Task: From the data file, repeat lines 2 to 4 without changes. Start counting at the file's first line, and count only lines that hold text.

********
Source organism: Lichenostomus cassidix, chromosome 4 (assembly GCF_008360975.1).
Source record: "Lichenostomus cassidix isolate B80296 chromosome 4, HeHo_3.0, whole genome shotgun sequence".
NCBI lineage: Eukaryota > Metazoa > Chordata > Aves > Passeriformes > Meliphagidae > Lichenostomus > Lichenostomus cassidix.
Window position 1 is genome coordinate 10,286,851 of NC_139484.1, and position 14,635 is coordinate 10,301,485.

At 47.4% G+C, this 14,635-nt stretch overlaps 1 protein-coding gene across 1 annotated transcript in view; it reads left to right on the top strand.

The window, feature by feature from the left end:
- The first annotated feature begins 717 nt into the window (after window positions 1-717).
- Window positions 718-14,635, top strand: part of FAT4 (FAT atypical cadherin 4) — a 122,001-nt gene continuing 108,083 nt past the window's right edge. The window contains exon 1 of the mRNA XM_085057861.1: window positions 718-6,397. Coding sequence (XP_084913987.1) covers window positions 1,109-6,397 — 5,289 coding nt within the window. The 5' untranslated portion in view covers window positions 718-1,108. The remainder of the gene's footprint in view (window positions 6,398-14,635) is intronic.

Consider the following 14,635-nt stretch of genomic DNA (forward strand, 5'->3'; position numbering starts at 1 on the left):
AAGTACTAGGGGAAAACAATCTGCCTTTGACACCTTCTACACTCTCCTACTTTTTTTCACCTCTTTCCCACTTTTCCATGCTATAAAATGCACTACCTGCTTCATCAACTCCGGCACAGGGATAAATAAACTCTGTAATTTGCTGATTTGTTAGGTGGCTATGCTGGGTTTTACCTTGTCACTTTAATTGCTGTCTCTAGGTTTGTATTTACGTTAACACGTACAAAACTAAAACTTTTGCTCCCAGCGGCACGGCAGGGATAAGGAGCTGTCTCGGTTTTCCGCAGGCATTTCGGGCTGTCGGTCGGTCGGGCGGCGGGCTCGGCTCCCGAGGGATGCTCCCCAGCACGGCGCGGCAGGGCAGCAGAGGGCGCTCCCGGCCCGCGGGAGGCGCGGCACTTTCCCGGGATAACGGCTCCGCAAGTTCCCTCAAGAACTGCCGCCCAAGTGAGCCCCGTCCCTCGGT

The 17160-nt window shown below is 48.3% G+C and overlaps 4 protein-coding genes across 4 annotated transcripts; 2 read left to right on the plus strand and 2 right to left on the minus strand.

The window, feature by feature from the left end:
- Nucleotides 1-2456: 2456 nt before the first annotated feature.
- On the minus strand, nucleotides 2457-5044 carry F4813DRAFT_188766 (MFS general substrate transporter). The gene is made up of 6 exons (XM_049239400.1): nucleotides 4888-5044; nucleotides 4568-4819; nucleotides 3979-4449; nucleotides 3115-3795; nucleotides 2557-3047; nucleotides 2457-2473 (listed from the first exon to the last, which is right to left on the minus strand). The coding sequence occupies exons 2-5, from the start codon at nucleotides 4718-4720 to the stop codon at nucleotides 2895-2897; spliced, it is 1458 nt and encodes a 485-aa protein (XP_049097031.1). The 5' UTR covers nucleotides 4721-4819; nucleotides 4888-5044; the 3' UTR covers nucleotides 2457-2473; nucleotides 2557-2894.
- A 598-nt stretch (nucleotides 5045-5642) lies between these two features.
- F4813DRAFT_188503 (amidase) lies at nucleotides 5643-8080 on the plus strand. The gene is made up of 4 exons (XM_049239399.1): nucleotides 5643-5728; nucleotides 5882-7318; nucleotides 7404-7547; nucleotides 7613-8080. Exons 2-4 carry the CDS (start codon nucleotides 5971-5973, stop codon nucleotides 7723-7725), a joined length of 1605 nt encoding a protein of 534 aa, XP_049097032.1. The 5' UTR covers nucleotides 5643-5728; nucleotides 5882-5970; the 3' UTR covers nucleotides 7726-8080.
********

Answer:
Source record: "Lichenostomus cassidix isolate B80296 chromosome 4, HeHo_3.0, whole genome shotgun sequence".
NCBI lineage: Eukaryota > Metazoa > Chordata > Aves > Passeriformes > Meliphagidae > Lichenostomus > Lichenostomus cassidix.
Window position 1 is genome coordinate 10,286,851 of NC_139484.1, and position 14,635 is coordinate 10,301,485.